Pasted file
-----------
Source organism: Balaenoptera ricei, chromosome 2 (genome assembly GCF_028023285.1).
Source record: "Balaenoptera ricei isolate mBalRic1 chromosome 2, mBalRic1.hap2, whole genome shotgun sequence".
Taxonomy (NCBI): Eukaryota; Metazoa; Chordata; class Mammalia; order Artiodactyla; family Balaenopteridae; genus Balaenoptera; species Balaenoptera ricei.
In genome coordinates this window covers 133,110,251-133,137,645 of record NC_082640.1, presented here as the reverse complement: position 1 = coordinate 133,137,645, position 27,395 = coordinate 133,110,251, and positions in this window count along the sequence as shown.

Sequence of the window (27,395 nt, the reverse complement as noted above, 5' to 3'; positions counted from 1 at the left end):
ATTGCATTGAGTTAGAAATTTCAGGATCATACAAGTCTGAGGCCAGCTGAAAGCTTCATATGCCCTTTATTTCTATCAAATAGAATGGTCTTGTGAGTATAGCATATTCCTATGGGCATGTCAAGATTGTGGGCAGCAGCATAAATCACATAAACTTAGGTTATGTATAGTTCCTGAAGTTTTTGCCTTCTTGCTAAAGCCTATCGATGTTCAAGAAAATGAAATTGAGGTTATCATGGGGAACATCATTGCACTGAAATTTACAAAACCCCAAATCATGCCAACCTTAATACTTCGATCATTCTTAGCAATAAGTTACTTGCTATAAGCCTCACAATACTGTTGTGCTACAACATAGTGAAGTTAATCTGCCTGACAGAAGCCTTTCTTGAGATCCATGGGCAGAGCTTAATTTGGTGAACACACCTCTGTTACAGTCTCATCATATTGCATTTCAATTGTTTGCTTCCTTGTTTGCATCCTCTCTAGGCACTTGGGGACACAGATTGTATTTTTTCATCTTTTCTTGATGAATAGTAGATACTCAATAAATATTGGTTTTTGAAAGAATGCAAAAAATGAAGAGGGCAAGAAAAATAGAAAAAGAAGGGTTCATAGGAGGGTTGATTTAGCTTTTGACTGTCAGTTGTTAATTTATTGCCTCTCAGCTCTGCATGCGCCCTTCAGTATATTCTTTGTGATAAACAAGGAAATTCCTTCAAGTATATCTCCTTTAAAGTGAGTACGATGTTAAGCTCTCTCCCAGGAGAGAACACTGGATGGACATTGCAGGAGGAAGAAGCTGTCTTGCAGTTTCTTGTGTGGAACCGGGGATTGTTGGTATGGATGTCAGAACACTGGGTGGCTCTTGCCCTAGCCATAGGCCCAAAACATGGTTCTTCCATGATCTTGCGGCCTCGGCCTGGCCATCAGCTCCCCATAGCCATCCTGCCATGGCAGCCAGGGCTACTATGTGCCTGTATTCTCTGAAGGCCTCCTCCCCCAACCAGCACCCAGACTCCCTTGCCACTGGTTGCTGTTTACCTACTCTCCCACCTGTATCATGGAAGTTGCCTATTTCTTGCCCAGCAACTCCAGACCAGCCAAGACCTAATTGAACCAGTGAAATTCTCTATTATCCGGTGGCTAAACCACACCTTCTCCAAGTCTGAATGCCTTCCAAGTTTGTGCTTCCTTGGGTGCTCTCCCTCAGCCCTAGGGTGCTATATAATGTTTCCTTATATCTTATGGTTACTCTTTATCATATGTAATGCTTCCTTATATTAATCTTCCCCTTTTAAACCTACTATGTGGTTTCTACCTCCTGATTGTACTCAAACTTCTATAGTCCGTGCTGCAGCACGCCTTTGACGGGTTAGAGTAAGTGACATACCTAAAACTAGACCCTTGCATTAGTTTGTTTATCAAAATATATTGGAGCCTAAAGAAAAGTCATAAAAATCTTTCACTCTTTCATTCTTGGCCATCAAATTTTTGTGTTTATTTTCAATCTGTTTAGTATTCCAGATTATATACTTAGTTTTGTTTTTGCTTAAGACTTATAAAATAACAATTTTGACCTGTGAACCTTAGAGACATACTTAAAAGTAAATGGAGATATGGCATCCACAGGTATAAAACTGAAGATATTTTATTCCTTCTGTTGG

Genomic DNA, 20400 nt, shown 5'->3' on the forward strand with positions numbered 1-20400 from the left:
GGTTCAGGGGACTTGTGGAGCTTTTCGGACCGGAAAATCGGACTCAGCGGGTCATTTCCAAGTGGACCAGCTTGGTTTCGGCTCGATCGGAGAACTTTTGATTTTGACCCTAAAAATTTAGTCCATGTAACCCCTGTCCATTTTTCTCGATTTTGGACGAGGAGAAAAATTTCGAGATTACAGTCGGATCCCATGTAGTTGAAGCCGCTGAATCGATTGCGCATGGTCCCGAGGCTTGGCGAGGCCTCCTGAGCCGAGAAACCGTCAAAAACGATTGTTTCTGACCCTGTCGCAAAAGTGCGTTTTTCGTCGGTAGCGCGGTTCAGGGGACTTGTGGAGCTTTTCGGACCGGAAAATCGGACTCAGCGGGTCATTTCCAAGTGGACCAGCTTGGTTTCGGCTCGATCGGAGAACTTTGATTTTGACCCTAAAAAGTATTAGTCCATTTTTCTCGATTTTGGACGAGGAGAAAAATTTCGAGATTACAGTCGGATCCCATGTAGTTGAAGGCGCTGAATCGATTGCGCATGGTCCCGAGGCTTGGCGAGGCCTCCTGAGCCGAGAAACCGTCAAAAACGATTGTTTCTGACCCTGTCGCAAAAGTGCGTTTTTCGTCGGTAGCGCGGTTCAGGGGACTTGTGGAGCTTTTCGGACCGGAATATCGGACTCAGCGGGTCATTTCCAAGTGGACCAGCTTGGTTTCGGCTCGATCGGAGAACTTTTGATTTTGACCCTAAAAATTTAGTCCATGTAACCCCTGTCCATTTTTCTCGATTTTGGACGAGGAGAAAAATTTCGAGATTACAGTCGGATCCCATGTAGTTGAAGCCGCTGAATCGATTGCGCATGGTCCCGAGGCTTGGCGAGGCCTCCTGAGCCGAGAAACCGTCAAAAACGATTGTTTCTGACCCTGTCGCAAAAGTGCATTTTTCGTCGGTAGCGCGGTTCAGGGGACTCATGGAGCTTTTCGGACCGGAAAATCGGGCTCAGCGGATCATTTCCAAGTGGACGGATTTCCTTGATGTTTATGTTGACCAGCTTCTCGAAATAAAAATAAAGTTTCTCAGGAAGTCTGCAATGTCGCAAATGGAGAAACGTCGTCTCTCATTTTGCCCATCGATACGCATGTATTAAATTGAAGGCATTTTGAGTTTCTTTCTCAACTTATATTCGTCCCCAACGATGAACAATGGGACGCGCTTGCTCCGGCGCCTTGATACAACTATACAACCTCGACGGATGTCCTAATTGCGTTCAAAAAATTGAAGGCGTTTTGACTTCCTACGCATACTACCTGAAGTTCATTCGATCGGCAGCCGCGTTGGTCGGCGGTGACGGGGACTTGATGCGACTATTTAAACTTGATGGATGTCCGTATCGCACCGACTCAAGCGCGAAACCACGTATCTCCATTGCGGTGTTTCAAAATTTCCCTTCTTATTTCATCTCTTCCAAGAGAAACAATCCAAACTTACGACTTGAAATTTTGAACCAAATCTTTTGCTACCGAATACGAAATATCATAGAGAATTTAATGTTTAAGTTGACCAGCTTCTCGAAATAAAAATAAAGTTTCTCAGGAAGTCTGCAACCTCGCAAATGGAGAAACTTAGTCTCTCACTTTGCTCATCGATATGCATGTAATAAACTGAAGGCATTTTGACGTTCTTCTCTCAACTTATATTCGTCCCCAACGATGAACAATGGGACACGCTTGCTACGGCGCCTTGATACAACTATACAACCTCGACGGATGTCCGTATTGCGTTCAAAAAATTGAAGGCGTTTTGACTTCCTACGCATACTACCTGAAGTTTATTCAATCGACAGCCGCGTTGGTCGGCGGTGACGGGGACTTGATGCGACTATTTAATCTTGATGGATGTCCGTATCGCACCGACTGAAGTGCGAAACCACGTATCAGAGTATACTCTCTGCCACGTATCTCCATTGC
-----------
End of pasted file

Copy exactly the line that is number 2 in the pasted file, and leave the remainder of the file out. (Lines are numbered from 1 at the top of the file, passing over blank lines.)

Source record: "Balaenoptera ricei isolate mBalRic1 chromosome 2, mBalRic1.hap2, whole genome shotgun sequence".